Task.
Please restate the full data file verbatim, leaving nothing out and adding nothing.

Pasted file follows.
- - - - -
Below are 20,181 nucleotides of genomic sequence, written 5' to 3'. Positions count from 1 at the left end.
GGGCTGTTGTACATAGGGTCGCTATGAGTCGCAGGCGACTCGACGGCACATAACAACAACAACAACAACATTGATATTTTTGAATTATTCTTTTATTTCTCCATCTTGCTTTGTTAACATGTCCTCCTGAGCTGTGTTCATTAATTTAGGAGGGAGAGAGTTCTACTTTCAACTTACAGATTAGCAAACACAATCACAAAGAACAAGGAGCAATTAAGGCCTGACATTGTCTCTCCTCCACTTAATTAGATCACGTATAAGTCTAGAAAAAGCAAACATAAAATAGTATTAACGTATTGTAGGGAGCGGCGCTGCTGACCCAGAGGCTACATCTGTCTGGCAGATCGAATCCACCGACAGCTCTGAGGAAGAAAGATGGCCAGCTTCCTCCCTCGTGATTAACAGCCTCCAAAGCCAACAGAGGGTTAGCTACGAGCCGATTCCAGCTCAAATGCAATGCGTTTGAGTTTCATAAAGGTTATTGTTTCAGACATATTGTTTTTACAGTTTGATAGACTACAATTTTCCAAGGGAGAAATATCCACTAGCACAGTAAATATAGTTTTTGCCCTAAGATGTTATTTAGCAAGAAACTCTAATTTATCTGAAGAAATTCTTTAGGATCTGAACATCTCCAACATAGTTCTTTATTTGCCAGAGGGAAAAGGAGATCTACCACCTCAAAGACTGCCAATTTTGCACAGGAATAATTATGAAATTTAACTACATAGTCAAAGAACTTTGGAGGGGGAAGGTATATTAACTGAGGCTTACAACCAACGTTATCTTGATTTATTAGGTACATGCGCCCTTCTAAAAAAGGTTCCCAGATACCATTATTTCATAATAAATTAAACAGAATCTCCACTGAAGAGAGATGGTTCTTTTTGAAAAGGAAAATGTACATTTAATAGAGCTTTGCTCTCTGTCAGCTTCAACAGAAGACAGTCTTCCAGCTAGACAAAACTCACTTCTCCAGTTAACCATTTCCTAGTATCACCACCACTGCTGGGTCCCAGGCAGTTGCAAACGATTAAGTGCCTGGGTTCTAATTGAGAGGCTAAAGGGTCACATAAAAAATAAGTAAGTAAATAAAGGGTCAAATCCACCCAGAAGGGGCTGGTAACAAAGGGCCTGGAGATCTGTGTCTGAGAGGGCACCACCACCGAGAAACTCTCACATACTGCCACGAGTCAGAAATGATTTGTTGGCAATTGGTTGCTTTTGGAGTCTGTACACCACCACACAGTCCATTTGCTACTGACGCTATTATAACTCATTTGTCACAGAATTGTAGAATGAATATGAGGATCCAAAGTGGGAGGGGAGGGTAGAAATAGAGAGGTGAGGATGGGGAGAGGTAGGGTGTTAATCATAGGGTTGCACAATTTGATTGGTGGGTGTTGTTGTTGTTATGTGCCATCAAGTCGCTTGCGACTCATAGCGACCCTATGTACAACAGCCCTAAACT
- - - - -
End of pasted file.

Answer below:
Below are 20,181 nucleotides of genomic sequence, written 5' to 3'. Positions count from 1 at the left end.
GGGCTGTTGTACATAGGGTCGCTATGAGTCGCAGGCGACTCGACGGCACATAACAACAACAACAACAACATTGATATTTTTGAATTATTCTTTTATTTCTCCATCTTGCTTTGTTAACATGTCCTCCTGAGCTGTGTTCATTAATTTAGGAGGGAGAGAGTTCTACTTTCAACTTACAGATTAGCAAACACAATCACAAAGAACAAGGAGCAATTAAGGCCTGACATTGTCTCTCCTCCACTTAATTAGATCACGTATAAGTCTAGAAAAAGCAAACATAAAATAGTATTAACGTATTGTAGGGAGCGGCGCTGCTGACCCAGAGGCTACATCTGTCTGGCAGATCGAATCCACCGACAGCTCTGAGGAAGAAAGATGGCCAGCTTCCTCCCTCGTGATTAACAGCCTCCAAAGCCAACAGAGGGTTAGCTACGAGCCGATTCCAGCTCAAATGCAATGCGTTTGAGTTTCATAAAGGTTATTGTTTCAGACATATTGTTTTTACAGTTTGATAGACTACAATTTTCCAAGGGAGAAATATCCACTAGCACAGTAAATATAGTTTTTGCCCTAAGATGTTATTTAGCAAGAAACTCTAATTTATCTGAAGAAATTCTTTAGGATCTGAACATCTCCAACATAGTTCTTTATTTGCCAGAGGGAAAAGGAGATCTACCACCTCAAAGACTGCCAATTTTGCACAGGAATAATTATGAAATTTAACTACATAGTCAAAGAACTTTGGAGGGGGAAGGTATATTAACTGAGGCTTACAACCAACGTTATCTTGATTTATTAGGTACATGCGCCCTTCTAAAAAAGGTTCCCAGATACCATTATTTCATAATAAATTAAACAGAATCTCCACTGAAGAGAGATGGTTCTTTTTGAAAAGGAAAATGTACATTTAATAGAGCTTTGCTCTCTGTCAGCTTCAACAGAAGACAGTCTTCCAGCTAGACAAAACTCACTTCTCCAGTTAACCATTTCCTAGTATCACCACCACTGCTGGGTCCCAGGCAGTTGCAAACGATTAAGTGCCTGGGTTCTAATTGAGAGGCTAAAGGGTCACATAAAAAATAAGTAAGTAAATAAAGGGTCAAATCCACCCAGAAGGGGCTGGTAACAAAGGGCCTGGAGATCTGTGTCTGAGAGGGCACCACCACCGAGAAACTCTCACATACTGCCACGAGTCAGAAATGATTTGTTGGCAATTGGTTGCTTTTGGAGTCTGTACACCACCACACAGTCCATTTGCTACTGACGCTATTATAACTCATTTGTCACAGAATTGTAGAATGAATATGAGGATCCAAAGTGGGAGGGGAGGGTAGAAATAGAGAGGTGAGGATGGGGAGAGGTAGGGTGTTAATCATAGGGTTGCACAATTTGATTGGTGGGTGTTGTTGTTGTTATGTGCCATCAAGTCGCTTGCGACTCATAGCGACCCTATGTACAACAGCCCTAAACT